Change of name for individuals, locations and even business entities has been with us as far back as memories can stretch. The most remarkable change of name is recorded in the Bible where Jacob became Israel after a fierce wrestling bout with the Angel of God which resulted in a fracture. It was for a worthy cause since the ultimate prize was blessings. Other individuals who experienced change of names for purposes of blessings or call to service include Abraham, Sarah, Paul and Peter.
Identity has been cited as the driving force behind change of some names.
Motivation for change of name varies from one situation to another. In my opinion, change of name should, at all times, be for the good of the recipient of the new name. Identity has been cited as the driving force behind change of some names. Religious organisations have had their names changed for reasons best known to selves. The Church Province of Kenya became the Anglican Church of Kenya while Pentecostal Assemblies of God in Kenya was at one time known as Pentecostal Assemblies of Canada. I want to believe these changes did not impact negatively to the members’ relationship with God.
On attainment of independence, most African countries were desirous to shed off structures, including names of their former colonial masters. It is ironical that some countries moved in the opposite direction by reverting to names that embraces their former rulers. While the present day Ghana was once known as Gold Coast, Ivory Coast found it appropriate to revert to Cote de Voire. Why New Delhi changed to Mumbai can only be best explained by the mayor of that city. Roads in our own capital city have had their names changed to shed off colonial labels. Moi Avenue is a leading example in this category. Thika Superhighway should be considered in business it has attracted in form of real estate investment as opposed to the number of accidents that have occurred since its completion. That way, we shall be justifying change of name for the good of the country and region.
A name in business circles is of paramount importance as it carries with it reputation and therefore influences the manner in which customers and clients engage with these entities. It is for this reason businesses have, from time to time, had to change names. Acquisitions and mergers are some of the motivation of change of names. Take for example Grand Regency Hotel to Laico and K-Rep Bank to Sidian. Similar name changes have also been witnessed in insurance and cooperative movement. It is always good practice for stakeholders to be put in picture and adequate consensus build before such moves are undertaken. Some changes of names are effected to conceal dark past as it has happened with some transport service providers who changed names after their vehicles recorded numerous road accidents.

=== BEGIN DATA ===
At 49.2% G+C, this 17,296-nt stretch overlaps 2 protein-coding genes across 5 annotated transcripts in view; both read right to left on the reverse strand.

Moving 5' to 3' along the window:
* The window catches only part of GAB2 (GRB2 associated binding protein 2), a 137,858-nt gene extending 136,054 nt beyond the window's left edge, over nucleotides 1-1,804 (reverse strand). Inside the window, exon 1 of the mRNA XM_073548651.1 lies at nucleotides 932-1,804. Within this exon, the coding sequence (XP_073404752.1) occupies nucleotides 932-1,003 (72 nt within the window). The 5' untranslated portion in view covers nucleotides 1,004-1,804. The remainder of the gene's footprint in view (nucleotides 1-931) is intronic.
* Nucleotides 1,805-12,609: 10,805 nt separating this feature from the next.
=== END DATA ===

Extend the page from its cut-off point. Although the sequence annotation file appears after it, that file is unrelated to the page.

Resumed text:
Kenyatta International Convention Center is a good example of an institution that emerged from severe state of disuse to become an important venue for high caliber international meetings. The successful hosting of a weeklong UN Conference on Trade and Development forum is testimony to this.
The new constitution caused change of names of many institutions. The question which arises is whether these changes will enhance the performance of the affected institutions. Electoral Commission of Kenya became Independent Electoral and Boundaries Commission while the police service was also changed. I read politics in Governor William Kabogo’s offer to name a stadium after Deputy President William Ruto.
Following a spell of poor results posted by our national soccer team, Harambee Stars, there have been suggestions from a section of fans for the renaming of the team. I am yet to understand the effect a new name will have on the performance of the team. On cultural scene, music bands have been known to change names as a way of rebranding to improve on the image as well as attract followership. Break-ups are also a major cause of name change as was the case in Wenge Musica band of the Democratic Republic of Congo.